Disc Golf Terminology


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Disc Golf Terminology

Disc Golf has its own set of terms to describe the various aspects of the discs and their flight characteristics. Below you will find some of the more common terms used by disc-golfers. These terms relate to a right-handed player throwing a regular backhand throw.

Distance driver – the most common disc type, usually small in diameter with a low profile and a sharp edge, these discs are generally the most difficult to control, but also the longest flying. If these discs were golf clubs they would encompass the spectrum from 1-Wood to 5-Wood.
Fairway driver – these discs are slower and do not have the same distance potential as distance drivers. However, fairway drivers are also much easier to control and usually glide better than most distance drivers. Oddly enough, most fairway drivers were at some point in time-distance drivers but technological advancement has bumped them down a notch in the greater scheme of things. If these discs were golf clubs they would encompass the spectrum from 5-Wood to 4-Iron.
Midrange disc – these discs fall somewhere between the fairway drivers and putt & approach discs in terms of distance. They are even slower and more accurate than fairway drivers. Many of these discs were at one-time distance drivers and many of the most versatile discs fall into this type. It is quite likely that the majority of your throws on the course will be performed with midrange discs. If these discs were golf clubs they would encompass the spectrum from 4-Iron to 8-Iron.
Putt & approach disc – these discs are the slowest and shortest flying of the disc types. Often high profile, these discs usually have good glide and are very easy to control and finesse and are generally the most accurate discs available. If these discs were golf clubs they would encompass the spectrum from 8-Iron to Putter.
Stable – a term used to describe the flight of the disc when it flies straight at high speeds when thrown flat.
Hyzer – Releasing the disc with the outer edge at an angle lower than parallel to the ground. This will cause the most discs to curve to the left.
Anhyzer – Releasing the disc with the outer edge at a higher than parallel to the ground. This will cause the most discs to curve to the right.
High Speed Turn – The characteristic of a disc to curve to the right at the beginning of its flight when thrown hard.
Low-Speed Fade – The natural tendency of a disc to tail left as it slows down at the end of its flight.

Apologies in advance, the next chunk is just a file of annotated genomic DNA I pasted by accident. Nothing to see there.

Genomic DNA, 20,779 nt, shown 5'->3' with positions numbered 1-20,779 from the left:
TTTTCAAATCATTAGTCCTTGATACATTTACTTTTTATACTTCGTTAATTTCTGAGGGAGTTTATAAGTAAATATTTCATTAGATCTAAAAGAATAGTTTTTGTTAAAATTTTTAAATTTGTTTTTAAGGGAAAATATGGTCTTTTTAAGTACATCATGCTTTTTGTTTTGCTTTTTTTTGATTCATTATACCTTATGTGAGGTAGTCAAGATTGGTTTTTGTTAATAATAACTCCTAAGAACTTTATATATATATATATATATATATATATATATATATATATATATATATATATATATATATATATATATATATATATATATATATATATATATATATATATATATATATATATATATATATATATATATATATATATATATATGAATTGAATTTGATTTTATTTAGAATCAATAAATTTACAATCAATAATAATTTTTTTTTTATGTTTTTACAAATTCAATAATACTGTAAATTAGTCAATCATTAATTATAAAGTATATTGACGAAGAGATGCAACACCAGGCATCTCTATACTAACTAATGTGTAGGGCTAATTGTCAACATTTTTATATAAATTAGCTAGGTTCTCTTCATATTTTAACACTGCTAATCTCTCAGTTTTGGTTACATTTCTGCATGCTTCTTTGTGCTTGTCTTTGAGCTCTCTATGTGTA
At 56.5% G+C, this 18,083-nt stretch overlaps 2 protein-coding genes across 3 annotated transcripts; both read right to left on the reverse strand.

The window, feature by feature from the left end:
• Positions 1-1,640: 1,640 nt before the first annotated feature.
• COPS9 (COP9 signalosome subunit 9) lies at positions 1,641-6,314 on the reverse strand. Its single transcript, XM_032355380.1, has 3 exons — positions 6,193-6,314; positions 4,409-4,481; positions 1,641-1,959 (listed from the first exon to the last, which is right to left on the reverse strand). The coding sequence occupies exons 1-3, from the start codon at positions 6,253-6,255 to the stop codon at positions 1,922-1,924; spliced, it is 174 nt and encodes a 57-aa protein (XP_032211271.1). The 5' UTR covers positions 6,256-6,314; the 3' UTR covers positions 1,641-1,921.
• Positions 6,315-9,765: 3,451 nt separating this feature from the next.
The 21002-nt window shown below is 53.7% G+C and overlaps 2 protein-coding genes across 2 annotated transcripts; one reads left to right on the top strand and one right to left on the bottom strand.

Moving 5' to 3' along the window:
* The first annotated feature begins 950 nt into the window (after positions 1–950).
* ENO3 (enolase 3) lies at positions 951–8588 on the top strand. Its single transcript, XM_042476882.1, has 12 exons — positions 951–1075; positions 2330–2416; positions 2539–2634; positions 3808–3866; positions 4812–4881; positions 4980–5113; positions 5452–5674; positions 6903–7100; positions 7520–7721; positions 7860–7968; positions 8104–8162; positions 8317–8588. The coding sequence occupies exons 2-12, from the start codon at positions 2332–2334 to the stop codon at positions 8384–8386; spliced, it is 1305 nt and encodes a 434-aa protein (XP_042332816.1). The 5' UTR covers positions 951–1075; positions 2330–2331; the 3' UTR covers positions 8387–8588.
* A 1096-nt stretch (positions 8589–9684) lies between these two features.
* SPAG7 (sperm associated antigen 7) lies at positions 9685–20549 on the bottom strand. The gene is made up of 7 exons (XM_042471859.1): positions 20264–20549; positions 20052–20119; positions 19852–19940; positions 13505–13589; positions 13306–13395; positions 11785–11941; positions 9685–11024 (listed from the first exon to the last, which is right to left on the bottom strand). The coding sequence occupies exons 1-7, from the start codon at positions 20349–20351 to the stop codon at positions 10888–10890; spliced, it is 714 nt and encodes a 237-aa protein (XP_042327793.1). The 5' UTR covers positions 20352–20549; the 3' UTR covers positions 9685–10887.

Predictability – a term that describes the disc’s consistent ability to finish with a left curve at the end of its flight.
Overstable – a general term used to describe the flight of the disc when it has a tendency to pull to the left. A disc that is high speed overstable will begin to curve left immediately out of the hand and require an anhyzer angle to achieve a straight flight. A disc that is low speed overstable will end its flight with a left curve. Nearly all discs are low speed overstable.
Understable – a general term used to describe the flight of a disc when it has a tendency to turn to the right at high speeds. A disc that is high-speed understandable will curve to the right when thrown flat, or flatten and fly straight when thrown with a hyzer angle.
Turnover – The term used to describe the flight of a disc that curves to the right when thrown flat or at hyzer. A less overstable or understandable disc will generally be easier to turn over.
Nose Down – Releasing the disc with the front end of the disc lower than the back end. Certain discs will fly better when thrown nose down.
Nose Up – Releasing the disc with the front end of the disc higher than the back end.
Stall Out – A term used to describe the flight of a disc when it peaks in height and drops off to the left without much glide. This generally occurs when the disc is thrown with the nose up.
S-Curve – A term used to describe the flight of a disc when it begins by turning to the right and then “flexes” out and glides back to the left.
Roller – A type of throw where the disc is turned over so far that it lands on its edge and rolls.
Snap – A term used to describe the arm speed and power a player gets into their throw. More snap will generally make the disc fly faster and further.

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